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Young people star in new film about positive mental health

A new film is being premiered today to highlight the experiences of young people when dealing with their emotional wellbeing and mental ill health.

The film, which places young people centre stage, is designed to prompt discussion on the often taboo subject of mental health in the classroom, including finding the right language to discuss the issue and advice on how to seek support.

Mind. Your Language has been scripted and developed by young people from the Samuel Ward Academy in Haverhill and representatives from Norfolk and Suffolk NHS Foundation Trust's (NSFT) youth council (16-19).

The film is structured in six short sections - presented almost exclusively by young people illustrated by personal stories – focusing on key areas such as the differing perceptions of emotional wellbeing and identifying where to go for help. It invites young people, teachers, parents and others to take up the subject as a talking point and to make simple pledges to tackle the stigma surrounding the subject.

The first public screening of Mind. Your Language is taking place at Haverhill Arts Centre on 19 April 2016 to an audience of young people, parents and teachers, plus representatives from Suffolk's public health team and NSFT who jointly commissioned the project.The Mental Health Foundation estimates that 1 in 10 children and young people are affected by mental health problems, and while most children grow up mentally healthy, more children and young people have problems with their mental health today than 30 years ago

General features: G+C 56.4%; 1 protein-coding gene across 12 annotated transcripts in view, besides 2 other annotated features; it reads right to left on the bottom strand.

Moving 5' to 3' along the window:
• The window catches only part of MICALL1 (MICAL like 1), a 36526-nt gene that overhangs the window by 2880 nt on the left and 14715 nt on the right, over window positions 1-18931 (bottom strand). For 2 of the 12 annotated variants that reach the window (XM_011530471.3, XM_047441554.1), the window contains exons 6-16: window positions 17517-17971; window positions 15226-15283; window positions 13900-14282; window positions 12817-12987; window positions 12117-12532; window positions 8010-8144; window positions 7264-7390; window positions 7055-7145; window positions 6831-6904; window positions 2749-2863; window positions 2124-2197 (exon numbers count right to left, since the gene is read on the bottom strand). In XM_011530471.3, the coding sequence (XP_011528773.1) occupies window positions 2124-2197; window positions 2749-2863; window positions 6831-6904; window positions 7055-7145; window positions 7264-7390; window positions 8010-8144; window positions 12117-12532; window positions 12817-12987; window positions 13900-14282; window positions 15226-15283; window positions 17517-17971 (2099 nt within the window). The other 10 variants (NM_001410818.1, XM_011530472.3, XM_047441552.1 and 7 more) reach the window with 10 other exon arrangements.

Councillor Tony Goldson, cabinet member for Health, said: 

"Finding the language to express how they are feeling, while overcoming the perceived stigma around mental health, are just two of the challenges facing young people today. That's why this film takes a positive approach to empower young people to identify what support is available and to feel confident when discussing the subject.

We want this to be a resource for Suffolk schools to explore the language and stigma around the subject as a starting point for discussions both inside and away from the classroom." 

The 2015 Girlguiding Girls' Attitudes survey found that over 80% of girls and young women aged 7-21 felt the adults around them didn't understand the pressures they were under, with issues such as bullying through social media, self-harming and mental illness top of the list of health concerns identified by the survey.

Councillor Gordon Jones, cabinet member for Children's Services, Education and Skills, said:
"I am delighted to announce the launch of this new film, Mind. Your Language, which I hope will be a valuable resource for Suffolk's schools. Young people's emotional wellbeing is particularly important – if the environment is not there to openly discuss mental ill health in earlier life, it can only contribute to continuing problems in later years.

This is one of the aims of our emotional wellbeing transformation plan, which sets the direction for our joint work to improve mental health services in Suffolk over the next five years and brings together partner organisations to support young people, children and families presenting with emotional, behavioural or mental health needs."

Emma Corlett, Young People Participation Lead with NSFT, said: "This fantastic project has given members of our Youth Council the chance to use their own experiences of mental ill health to bring about positive change and benefit others.

"Tackling the stigma around mental health while raising awareness of the help which is available within schools is one of our priorities, and we were delighted to be invited to take part in creating this valuable resource. We hope that Mind: Your Language makes a real difference to the emotional health and wellbeing of pupils from across Suffolk while also showing those who need extra support where they can go for help."

The film is available to view from 20 April at and will be shared widely throughout Suffolk schools.

To make a pledge to support others, or to encourage discussion around the issues highlighted in the film, visit